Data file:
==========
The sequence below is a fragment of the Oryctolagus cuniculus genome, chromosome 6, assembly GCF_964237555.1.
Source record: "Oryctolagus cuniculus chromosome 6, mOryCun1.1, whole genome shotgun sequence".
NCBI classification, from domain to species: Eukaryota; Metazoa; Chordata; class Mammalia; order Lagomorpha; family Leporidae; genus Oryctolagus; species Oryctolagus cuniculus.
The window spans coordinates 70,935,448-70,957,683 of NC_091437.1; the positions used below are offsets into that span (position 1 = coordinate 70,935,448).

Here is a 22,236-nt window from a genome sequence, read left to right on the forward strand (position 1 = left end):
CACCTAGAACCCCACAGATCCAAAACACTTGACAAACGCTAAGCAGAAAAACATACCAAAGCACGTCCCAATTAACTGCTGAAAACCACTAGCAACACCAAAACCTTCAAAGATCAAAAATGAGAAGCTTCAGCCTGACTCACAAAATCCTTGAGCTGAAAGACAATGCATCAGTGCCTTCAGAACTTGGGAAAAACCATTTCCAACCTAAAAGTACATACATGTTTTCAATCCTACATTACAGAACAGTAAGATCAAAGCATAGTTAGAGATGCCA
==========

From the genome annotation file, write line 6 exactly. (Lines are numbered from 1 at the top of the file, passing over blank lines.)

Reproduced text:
CACCTAGAACCCCACAGATCCAAAACACTTGACAAACGCTAAGCAGAAAAACATACCAAAGCACGTCCCAATTAACTGCTGAAAACCACTAGCAACACCAAAACCTTCAAAGATCAAAAATGAGAAGCTTCAGCCTGACTCACAAAATCCTTGAGCTGAAAGACAATGCATCAGTGCCTTCAGAACTTGGGAAAAACCATTTCCAACCTAAAAGTACATACATGTTTTCAATCCTACATTACAGAACAGTAAGATCAAAGCATAGTTAGAGATGCCA